Skip links and keyboard navigation

1 Australian Field Experimental Station

Australian Chemical Warfare Research Station

  • Scientific facility
  • Fitzroy-Mackay

Gunyarra Siding, Proserpine 4800

In late November 1943 the Department of Munitions began planning the construction of a new chemical warfare research station at Proserpine. The station, located on a farming property at a railway siding named Gunyarra, was a self-contained camp housing some 250 to 500 military personnel and scientists. Supporting staff were drawn from most of the Allied forces. Station numbers were augmented from time to time by the attachment of volunteers from the Australian forces to participate in experiments and simulated attacks involving poison gas.

History

With the shock surrender of the British base at Singapore in February 1942, Britain asked Australia to provide facilities to carry out experiments in chemical warfare to determine the effects of various poisonous gases, including mustard gas, on personnel and equipment in tropical conditions. The Australian government responded by forming the Australian Chemical Warfare and Research Section, later renamed 1 Australian Field Experimental Station. A British scientist, Frederick Gorrell, was sent to Australia to train scientists and medical officers and to supervise the trials and evaluate the effects. After initial tests which were held at Townsville in 1942, Gorrell returned to Britain to arrange for scientists from the Porton Down chemical warfare establishment to come to Australia and participate in further tests. Chemical warfare trials were carried out in north Queensland using volunteer service personnel who were known as 'GP's', or Guinea Pigs.

By early 1945 the Gunyarra Experimental Station formed a large complex of over 50 buildings including laboratories, quarters, stores and workshops. Most of the buildings have been removed, and today only one wartime building-typically of timber and fibrolite construction-remains on its original site.

Research into the effects of various poison gases, especially mustard gas, was conducted on the grounds that the Japanese were thought to have chemical weapons. Laboratories for the Australian Chemical Warfare and Research Section were established at Innisfail, in a row of requisitioned properties on Corinda Street beside the Johnstone River. Early trials were conducted at Mission Beach, at North Brook Island and in the Tully rainforest. Similar experiments were also carried out by the Australian Army 'Gas School' at Wongabel near Atherton. After exposure to gas, the burnt and blistered volunteers were hospitalised for further experiments on the best way to treat victims. A special ward was set up on the top floor of the Innisfail Hospital for the treatment of gas burns and nursing staff were required to maintain secrecy.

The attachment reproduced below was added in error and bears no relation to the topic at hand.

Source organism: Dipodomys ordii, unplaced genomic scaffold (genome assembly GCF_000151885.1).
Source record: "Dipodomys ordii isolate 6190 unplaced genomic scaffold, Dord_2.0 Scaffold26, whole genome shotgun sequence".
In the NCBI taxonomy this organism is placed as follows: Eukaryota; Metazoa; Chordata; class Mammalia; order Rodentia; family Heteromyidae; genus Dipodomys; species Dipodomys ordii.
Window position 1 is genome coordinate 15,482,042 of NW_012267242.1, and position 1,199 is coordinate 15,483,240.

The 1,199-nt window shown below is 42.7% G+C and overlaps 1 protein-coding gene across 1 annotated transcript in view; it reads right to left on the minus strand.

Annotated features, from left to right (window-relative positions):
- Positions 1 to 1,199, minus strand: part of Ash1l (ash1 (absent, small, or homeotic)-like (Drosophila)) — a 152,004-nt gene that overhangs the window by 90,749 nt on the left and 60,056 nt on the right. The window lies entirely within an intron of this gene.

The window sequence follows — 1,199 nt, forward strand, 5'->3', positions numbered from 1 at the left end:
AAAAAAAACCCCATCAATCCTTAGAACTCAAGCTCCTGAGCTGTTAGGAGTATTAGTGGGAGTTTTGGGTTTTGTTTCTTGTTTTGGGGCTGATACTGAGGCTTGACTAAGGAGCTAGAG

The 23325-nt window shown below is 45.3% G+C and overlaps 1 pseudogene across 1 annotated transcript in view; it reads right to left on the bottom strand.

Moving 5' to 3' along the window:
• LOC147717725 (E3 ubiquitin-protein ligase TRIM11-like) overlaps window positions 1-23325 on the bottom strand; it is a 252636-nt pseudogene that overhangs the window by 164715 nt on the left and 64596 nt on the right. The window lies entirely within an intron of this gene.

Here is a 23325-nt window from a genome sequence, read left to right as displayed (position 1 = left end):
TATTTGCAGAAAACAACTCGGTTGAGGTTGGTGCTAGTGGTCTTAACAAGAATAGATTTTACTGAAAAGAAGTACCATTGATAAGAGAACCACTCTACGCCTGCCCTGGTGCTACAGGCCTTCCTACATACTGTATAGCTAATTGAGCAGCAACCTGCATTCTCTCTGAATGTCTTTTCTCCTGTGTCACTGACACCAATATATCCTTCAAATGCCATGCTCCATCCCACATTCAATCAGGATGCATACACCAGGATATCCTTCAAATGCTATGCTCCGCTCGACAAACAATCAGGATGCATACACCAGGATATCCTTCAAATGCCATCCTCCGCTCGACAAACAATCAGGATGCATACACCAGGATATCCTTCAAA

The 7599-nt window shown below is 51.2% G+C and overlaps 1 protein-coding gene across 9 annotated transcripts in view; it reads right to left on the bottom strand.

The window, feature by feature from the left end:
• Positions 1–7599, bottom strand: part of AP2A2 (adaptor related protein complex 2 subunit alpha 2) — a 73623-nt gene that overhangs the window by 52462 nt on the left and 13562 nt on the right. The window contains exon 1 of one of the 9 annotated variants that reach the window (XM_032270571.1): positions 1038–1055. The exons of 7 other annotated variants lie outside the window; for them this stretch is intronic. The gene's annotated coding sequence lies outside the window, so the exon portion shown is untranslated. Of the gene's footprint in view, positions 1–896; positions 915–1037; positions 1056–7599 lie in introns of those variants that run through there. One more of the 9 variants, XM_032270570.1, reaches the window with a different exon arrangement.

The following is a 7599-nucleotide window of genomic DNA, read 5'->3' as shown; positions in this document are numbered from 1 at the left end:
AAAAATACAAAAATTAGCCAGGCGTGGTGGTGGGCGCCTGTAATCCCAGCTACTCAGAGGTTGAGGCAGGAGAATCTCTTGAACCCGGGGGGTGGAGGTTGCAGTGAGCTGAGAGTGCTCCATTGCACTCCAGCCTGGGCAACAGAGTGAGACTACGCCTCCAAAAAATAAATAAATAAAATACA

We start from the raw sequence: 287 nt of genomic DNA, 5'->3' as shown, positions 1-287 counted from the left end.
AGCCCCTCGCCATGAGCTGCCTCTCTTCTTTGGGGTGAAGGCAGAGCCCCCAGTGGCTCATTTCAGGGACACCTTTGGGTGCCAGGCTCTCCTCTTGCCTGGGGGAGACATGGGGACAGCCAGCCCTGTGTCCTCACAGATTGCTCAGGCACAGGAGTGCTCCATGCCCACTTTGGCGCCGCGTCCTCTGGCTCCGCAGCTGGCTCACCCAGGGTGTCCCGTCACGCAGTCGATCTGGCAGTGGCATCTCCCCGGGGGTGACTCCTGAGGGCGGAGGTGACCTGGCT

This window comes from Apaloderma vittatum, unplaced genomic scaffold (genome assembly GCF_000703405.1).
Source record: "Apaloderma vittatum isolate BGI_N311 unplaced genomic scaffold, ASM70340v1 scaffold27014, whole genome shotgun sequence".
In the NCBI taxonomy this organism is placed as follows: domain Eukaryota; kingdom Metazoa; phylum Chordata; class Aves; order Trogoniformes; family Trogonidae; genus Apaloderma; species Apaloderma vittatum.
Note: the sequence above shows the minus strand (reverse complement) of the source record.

In late 1943 the Australian Department of Munitions began planning a new headquarters for the chemical warfare research unit at a more secure location at Gunyarra near Proserpine. The Allied Works Council (AWC) received a requisition for the construction of buildings and services at Gunyarra in December 1943. The building work was allotted to private contractors. Meanwhile field trials continued to be carried out by the Innisfail research station and about 120 bombs containing four tonnes of liquid mustard gas were dropped on North Brook Island in a major test in January 1944. US chemical warfare units began two months of experimental mustard gas bombing on North Brook Island in March 1944, using Australian volunteers.

At Gunyarra, the first building contract for 27 buildings with sewerage and water reticulation systems was nearing completion in July, when the Ministry of Munitions wrote to the AWC setting out the latest requirements with regard to the layout of buildings at the station, including extra construction required and funded by the War Cabinet.

The Chemical Warfare and Research Section was renamed 1 Australian Field Experimental Station, Royal Australian Engineers, on 15 August 1944. Its role in the development and testing of chemicals for use in warfare continued. Aircraft used by the unit for test missions in north Queensland included A-27 Vultee Vengeance dive-bombers and A-9 DAP Beaufort bombers operating from Bowen airfield.

By late 1944 Gunyarra accommodated an increasing number of military personnel, including members of the Australian Army, RAAF, WAAAF, AWAS, AAMWS, Royal Army Medical Corps, British and Australian scientists, and observers from the Australian Chemical Defence Board, US Army, South African Army and New Zealand Navy. The station was formally opened early in 1945. North Brook Island continued to be used as a chemical warfare bombing range. The island is now protected as an important nesting area for the Torresian Imperial-pigeon (Ducula spilorrhoa). The 1st Australian Field Experimental Station, was officially disbanded on 24 December 1945.

Source/comments

Pearce, Howard (contributing author)

Allied Works Council (Queensland), AWC Minutes 1942–1945, BP1/1, National Archives of Australia, Brisbane.

Vera Bradley. I Didn't Know That: Cairns and districts Tully to Cape York, 1939–1946, Service personnel and civilians, Boolarong Press, Brisbane, 1995.

Plunkett, Geoff. & Australian Military History Publications. 2007, Chemical warfare in Australia / Geoff Plunkett Australian Military History Publications, Loftus, N.S.W. :

Peter Nielsen. Diary of WWII North Queensland, Nielsen Publishing, Gordonvale, 1993.

Howard Pearce. WWII: NQ: A cultural heritage overview of significant places in the defence of north Queensland during World War II. Environmental Protection Agency, Brisbane, 2009.

Last updated
30 June 2014